Barbara Starr of Search Engine Land recently observed that, “Search is changing – and it’s changing faster than ever. Increasingly, we are seeing organic elements in search results being displaced by displays coming from the Knowledge Graph. Yet the shift from search over documents (e.g. web pages) to search over data (e.g. Knowledge Graph) is still in its infancy. Remember Google’s mission statement:Google’s mission is to organize the world’s information to make it universally accessible and useful. The Knowledge Graph was built to help with that mission. It contains information about entities and their relationships to one another – meaning that Google is increasingly able to recognize a search query as a distinct entity rather than just a string of keywords. As we shift further away from keyword-based search and more towards entity-based search, internal data quality is becoming more imperative.”

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    Published on 14.3.2014 by Equipo GNOSS

    La nueva realidad de la búsqueda semántica de viajes con Google

     

    Las compañías de viajes se deben adaptar a la búsqueda semántica de Google 

    La búsqueda de Google se está convirtiendo cada vez más en un asistente personal en relación al motor de búsqueda convencional. Los días en que aparecían los resultados de las búsquedas en primera página basados en el SEO y las palabras clave han pasado ya a la historia. Cuanto antes se den cuenta las empresas de viajes sobre esta nueva realidad y pasen a convertirse en editores de contenidos en vez de publicistas más rápido obtendrán beneficios.

     

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    Published on 6.3.2014 by Equipo GNOSS

    FindMyCarrots, the Semantic Search Engine for Online Travel, Partners with TrustYou

    FindMyCarrots (FmC) has partnered with TrustYou to provide semantic analysis for hotel queries in India. With TrustYou’s robust database and advanced semantic analysis of millions of reviews, including categories like hotel type, bed size, bathroom cleanliness, food, bar, location, amenities, and more, users can now search and filter hotels based on specific criterion. For example, a user could search for “family friendly hotels in Mumbai with delicious seafood and clean bathrooms.”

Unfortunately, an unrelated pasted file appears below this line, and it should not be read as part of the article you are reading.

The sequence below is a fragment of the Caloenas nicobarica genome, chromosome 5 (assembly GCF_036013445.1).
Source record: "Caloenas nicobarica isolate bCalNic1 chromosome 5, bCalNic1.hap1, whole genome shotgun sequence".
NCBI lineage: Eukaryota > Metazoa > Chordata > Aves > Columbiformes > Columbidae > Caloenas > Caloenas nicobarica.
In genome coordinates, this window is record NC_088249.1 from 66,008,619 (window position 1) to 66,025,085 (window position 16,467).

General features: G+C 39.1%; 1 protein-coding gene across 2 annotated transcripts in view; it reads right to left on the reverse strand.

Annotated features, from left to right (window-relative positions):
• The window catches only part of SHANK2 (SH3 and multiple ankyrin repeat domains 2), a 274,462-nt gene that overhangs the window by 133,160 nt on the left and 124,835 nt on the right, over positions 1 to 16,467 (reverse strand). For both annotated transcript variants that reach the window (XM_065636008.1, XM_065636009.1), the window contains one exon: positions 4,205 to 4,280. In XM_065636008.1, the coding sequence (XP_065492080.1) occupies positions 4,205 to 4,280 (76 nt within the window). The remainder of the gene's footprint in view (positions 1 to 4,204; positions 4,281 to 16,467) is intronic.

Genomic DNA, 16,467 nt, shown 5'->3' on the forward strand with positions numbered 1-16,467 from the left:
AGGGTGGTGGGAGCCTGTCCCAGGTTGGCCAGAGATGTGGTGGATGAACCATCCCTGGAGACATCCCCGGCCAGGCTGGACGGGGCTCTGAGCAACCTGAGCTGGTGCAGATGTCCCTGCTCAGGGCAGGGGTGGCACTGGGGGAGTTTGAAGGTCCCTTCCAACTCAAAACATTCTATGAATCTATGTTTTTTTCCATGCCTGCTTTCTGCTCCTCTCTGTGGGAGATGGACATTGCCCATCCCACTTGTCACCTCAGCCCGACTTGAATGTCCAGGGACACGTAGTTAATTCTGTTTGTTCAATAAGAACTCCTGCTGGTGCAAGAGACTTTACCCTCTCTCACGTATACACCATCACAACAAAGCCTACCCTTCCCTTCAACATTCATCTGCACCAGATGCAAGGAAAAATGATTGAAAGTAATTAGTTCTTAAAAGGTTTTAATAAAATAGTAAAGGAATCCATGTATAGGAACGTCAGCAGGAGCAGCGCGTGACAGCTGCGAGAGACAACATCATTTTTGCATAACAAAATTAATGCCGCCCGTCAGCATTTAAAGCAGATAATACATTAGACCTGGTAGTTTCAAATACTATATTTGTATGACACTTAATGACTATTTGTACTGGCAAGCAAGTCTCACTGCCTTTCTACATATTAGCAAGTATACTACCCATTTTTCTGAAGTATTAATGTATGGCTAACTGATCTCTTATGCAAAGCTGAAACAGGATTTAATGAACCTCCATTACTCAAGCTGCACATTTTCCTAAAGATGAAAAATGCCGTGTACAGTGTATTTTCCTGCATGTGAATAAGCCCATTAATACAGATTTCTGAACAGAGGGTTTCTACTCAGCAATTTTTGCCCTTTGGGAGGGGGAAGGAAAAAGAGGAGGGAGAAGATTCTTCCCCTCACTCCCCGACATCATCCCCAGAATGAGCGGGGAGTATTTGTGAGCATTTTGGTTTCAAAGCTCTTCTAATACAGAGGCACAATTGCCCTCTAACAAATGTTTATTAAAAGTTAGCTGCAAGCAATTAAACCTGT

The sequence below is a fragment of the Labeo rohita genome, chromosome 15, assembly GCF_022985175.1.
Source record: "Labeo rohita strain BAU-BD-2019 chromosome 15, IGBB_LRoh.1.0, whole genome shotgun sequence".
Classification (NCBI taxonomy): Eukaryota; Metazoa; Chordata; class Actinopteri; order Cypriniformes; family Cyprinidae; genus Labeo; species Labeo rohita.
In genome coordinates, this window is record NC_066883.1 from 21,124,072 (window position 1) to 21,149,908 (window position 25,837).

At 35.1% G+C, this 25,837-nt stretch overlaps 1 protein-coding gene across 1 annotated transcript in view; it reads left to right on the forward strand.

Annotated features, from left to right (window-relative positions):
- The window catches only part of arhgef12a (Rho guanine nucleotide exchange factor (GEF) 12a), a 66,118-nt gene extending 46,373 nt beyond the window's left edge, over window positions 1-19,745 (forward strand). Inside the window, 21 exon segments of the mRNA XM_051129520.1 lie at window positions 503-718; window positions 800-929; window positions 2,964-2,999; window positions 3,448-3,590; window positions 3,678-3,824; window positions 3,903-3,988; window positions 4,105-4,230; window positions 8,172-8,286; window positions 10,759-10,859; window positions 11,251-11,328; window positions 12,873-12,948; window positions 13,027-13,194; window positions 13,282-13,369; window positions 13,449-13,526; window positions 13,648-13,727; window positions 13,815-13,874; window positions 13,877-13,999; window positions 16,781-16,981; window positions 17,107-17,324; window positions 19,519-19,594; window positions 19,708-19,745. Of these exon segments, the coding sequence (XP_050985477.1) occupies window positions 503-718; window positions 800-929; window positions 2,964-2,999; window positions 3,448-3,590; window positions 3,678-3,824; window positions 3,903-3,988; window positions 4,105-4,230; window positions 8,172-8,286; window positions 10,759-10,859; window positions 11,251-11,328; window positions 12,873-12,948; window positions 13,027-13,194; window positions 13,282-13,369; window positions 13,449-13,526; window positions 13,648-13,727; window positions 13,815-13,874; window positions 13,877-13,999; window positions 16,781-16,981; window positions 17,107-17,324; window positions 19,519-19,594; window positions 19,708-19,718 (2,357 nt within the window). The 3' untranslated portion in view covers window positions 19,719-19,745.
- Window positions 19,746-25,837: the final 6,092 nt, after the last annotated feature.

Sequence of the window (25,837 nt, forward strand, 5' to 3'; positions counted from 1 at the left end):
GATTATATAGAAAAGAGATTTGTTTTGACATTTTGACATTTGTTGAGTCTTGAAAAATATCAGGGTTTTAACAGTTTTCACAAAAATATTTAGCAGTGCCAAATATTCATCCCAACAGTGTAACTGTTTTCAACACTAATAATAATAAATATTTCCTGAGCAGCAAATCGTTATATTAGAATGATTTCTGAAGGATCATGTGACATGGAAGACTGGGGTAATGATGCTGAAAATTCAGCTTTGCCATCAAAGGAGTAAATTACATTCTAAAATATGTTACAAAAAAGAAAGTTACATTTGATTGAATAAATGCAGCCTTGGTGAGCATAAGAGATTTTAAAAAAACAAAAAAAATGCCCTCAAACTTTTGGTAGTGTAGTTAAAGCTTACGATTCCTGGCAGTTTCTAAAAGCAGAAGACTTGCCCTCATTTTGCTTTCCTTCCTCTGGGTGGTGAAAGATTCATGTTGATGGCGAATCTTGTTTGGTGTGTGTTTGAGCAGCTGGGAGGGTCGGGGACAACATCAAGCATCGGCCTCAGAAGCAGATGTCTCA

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    Published on 8.1.2014 by Pablo Hermoso de Mendoza González

    La Fundación Lázaro Galdiano ha creado, en colaboración con la empresa GNOSS, una web semántica que integra un buscador facetado para la Colección del Museo Lázaro Galdiano.

    El proyecto ha tenido como objetivo estructurar y representar semánticamente las obras de la colección de arte de la Fundación, de acuerdo con los principios de Linked Open Data, y valorizarlos para su uso educativo aprovechando las ventajas de las tecnologías semánticas de la plataforma GNOSS.

    La aplicación de la tecnología semántica ha hecho posible desarrollar un espacio digital con una selección de casi 6000 obras de más de 800 autores que integra búsquedas facetadas, generación de contextos educativos y culturales sobre las obras buscadas y sistemas de recomendación.

    http://catalogomuseo.flg.es

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    Published on 8.11.2013 by Equipo GNOSS

    5 Ways To Unlock The Benefits Of Semantic Search

    Search is changing. It is now more personal, more engaging, more interactive and more predictive. SERPs no longer display just 10 blue links — they have become more useful and more visually appealing across all device types.

    Semantic search is at the forefront of these changes, as evidenced most recently by the launch of Google’s new Hummingbird algorithm. Beginning with user intent and interpretation of the query itself, semantic technology is used to refine the query, extract entities as answers, personalize search results, predict search queries and more — providing a more interactive, conversational or dialogue-based search result.

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    Published on 28.10.2013 by Equipo GNOSS

    Los problemas de privacidad de Facebook’s Graph Search (Semantic Web)

    Facebook Graph Search se lanzó en marzo de 2013, permitiendo a los usuarios buscar gente, imágenes, lugares e intereses con el motor de búsqueda de Facebook. Los resultados están adaptados a los datos personales del usuario, incluyendo información de los perfiles de los amigos.

    El problema es que el motor encuentra asuntos que, en la práctica, estaban sepultados en el pasado de los muros de Facebook, trayendo a primer plano momentos inoportunos o indiscretos de la vida de los usuarios.

    Publicado en semanticweb.com el: 10/25/2013 4:30:21 PM